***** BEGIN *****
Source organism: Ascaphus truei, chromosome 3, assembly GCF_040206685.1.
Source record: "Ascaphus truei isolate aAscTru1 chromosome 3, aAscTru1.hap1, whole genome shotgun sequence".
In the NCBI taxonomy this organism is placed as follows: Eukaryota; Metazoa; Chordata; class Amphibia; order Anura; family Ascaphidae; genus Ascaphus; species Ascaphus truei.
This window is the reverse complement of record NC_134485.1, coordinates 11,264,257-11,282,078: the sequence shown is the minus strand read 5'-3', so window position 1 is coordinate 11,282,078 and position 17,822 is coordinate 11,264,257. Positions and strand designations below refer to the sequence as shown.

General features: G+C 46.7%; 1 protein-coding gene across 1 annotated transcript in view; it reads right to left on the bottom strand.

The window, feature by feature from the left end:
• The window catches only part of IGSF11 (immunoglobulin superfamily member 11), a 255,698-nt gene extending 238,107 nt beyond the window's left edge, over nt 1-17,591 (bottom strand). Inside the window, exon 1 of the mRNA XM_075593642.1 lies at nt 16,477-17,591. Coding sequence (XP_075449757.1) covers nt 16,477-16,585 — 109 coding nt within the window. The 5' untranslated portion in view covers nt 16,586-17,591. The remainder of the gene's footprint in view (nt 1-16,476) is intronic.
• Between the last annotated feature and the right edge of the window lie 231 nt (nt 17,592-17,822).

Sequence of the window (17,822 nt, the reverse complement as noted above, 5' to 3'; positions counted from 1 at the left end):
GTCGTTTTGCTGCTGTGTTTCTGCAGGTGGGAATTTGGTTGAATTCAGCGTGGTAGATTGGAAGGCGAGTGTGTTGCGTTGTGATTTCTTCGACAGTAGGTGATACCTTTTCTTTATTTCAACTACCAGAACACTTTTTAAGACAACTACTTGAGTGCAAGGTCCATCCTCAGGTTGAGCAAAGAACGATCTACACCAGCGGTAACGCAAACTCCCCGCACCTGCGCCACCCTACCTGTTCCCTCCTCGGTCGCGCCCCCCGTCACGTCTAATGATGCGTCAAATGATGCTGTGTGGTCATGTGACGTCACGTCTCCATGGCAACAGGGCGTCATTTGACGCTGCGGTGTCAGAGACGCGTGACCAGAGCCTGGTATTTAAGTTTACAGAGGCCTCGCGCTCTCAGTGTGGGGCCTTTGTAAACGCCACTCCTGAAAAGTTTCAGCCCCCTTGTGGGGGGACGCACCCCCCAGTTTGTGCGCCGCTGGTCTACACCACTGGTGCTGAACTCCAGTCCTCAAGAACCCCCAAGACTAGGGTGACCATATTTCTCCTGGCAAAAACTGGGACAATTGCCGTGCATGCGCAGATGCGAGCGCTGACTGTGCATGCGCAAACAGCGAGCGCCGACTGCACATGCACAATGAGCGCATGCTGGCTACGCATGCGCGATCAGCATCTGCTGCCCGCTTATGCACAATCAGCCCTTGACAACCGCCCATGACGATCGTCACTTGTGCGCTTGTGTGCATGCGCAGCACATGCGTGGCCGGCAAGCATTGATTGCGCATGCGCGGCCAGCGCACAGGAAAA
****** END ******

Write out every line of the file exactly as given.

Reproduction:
Source organism: Ascaphus truei, chromosome 3, assembly GCF_040206685.1.
Source record: "Ascaphus truei isolate aAscTru1 chromosome 3, aAscTru1.hap1, whole genome shotgun sequence".
In the NCBI taxonomy this organism is placed as follows: Eukaryota; Metazoa; Chordata; class Amphibia; order Anura; family Ascaphidae; genus Ascaphus; species Ascaphus truei.
This window is the reverse complement of record NC_134485.1, coordinates 11,264,257-11,282,078: the sequence shown is the minus strand read 5'-3', so window position 1 is coordinate 11,282,078 and position 17,822 is coordinate 11,264,257. Positions and strand designations below refer to the sequence as shown.

General features: G+C 46.7%; 1 protein-coding gene across 1 annotated transcript in view; it reads right to left on the bottom strand.

The window, feature by feature from the left end:
• The window catches only part of IGSF11 (immunoglobulin superfamily member 11), a 255,698-nt gene extending 238,107 nt beyond the window's left edge, over nt 1-17,591 (bottom strand). Inside the window, exon 1 of the mRNA XM_075593642.1 lies at nt 16,477-17,591. Coding sequence (XP_075449757.1) covers nt 16,477-16,585 — 109 coding nt within the window. The 5' untranslated portion in view covers nt 16,586-17,591. The remainder of the gene's footprint in view (nt 1-16,476) is intronic.
• Between the last annotated feature and the right edge of the window lie 231 nt (nt 17,592-17,822).

Sequence of the window (17,822 nt, the reverse complement as noted above, 5' to 3'; positions counted from 1 at the left end):
GTCGTTTTGCTGCTGTGTTTCTGCAGGTGGGAATTTGGTTGAATTCAGCGTGGTAGATTGGAAGGCGAGTGTGTTGCGTTGTGATTTCTTCGACAGTAGGTGATACCTTTTCTTTATTTCAACTACCAGAACACTTTTTAAGACAACTACTTGAGTGCAAGGTCCATCCTCAGGTTGAGCAAAGAACGATCTACACCAGCGGTAACGCAAACTCCCCGCACCTGCGCCACCCTACCTGTTCCCTCCTCGGTCGCGCCCCCCGTCACGTCTAATGATGCGTCAAATGATGCTGTGTGGTCATGTGACGTCACGTCTCCATGGCAACAGGGCGTCATTTGACGCTGCGGTGTCAGAGACGCGTGACCAGAGCCTGGTATTTAAGTTTACAGAGGCCTCGCGCTCTCAGTGTGGGGCCTTTGTAAACGCCACTCCTGAAAAGTTTCAGCCCCCTTGTGGGGGGACGCACCCCCCAGTTTGTGCGCCGCTGGTCTACACCACTGGTGCTGAACTCCAGTCCTCAAGAACCCCCAAGACTAGGGTGACCATATTTCTCCTGGCAAAAACTGGGACAATTGCCGTGCATGCGCAGATGCGAGCGCTGACTGTGCATGCGCAAACAGCGAGCGCCGACTGCACATGCACAATGAGCGCATGCTGGCTACGCATGCGCGATCAGCATCTGCTGCCCGCTTATGCACAATCAGCCCTTGACAACCGCCCATGACGATCGTCACTTGTGCGCTTGTGTGCATGCGCAGCACATGCGTGGCCGGCAAGCATTGATTGCGCATGCGCGGCCAGCGCACAGGAAAA